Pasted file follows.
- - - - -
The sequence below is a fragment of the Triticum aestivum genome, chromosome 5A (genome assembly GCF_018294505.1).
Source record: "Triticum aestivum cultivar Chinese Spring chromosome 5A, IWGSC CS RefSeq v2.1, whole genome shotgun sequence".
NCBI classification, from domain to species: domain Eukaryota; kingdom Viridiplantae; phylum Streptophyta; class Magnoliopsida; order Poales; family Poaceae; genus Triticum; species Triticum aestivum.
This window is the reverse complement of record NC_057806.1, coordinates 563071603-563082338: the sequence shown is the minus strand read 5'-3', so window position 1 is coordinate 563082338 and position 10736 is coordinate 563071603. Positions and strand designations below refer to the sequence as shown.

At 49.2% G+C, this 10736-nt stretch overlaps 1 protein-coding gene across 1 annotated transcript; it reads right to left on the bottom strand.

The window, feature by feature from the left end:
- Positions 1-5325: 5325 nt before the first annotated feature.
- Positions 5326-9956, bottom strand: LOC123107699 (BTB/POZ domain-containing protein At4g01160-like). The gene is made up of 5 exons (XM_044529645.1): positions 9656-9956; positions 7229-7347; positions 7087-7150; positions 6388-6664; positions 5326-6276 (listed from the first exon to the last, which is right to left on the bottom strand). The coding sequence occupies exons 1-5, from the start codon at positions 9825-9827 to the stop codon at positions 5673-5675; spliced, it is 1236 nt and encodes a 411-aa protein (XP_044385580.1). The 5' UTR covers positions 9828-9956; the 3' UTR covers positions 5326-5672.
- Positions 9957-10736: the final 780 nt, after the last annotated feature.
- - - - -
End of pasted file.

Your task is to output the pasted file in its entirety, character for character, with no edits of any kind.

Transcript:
The sequence below is a fragment of the Triticum aestivum genome, chromosome 5A (genome assembly GCF_018294505.1).
Source record: "Triticum aestivum cultivar Chinese Spring chromosome 5A, IWGSC CS RefSeq v2.1, whole genome shotgun sequence".
NCBI classification, from domain to species: domain Eukaryota; kingdom Viridiplantae; phylum Streptophyta; class Magnoliopsida; order Poales; family Poaceae; genus Triticum; species Triticum aestivum.
This window is the reverse complement of record NC_057806.1, coordinates 563071603-563082338: the sequence shown is the minus strand read 5'-3', so window position 1 is coordinate 563082338 and position 10736 is coordinate 563071603. Positions and strand designations below refer to the sequence as shown.

At 49.2% G+C, this 10736-nt stretch overlaps 1 protein-coding gene across 1 annotated transcript; it reads right to left on the bottom strand.

The window, feature by feature from the left end:
- Positions 1-5325: 5325 nt before the first annotated feature.
- Positions 5326-9956, bottom strand: LOC123107699 (BTB/POZ domain-containing protein At4g01160-like). The gene is made up of 5 exons (XM_044529645.1): positions 9656-9956; positions 7229-7347; positions 7087-7150; positions 6388-6664; positions 5326-6276 (listed from the first exon to the last, which is right to left on the bottom strand). The coding sequence occupies exons 1-5, from the start codon at positions 9825-9827 to the stop codon at positions 5673-5675; spliced, it is 1236 nt and encodes a 411-aa protein (XP_044385580.1). The 5' UTR covers positions 9828-9956; the 3' UTR covers positions 5326-5672.
- Positions 9957-10736: the final 780 nt, after the last annotated feature.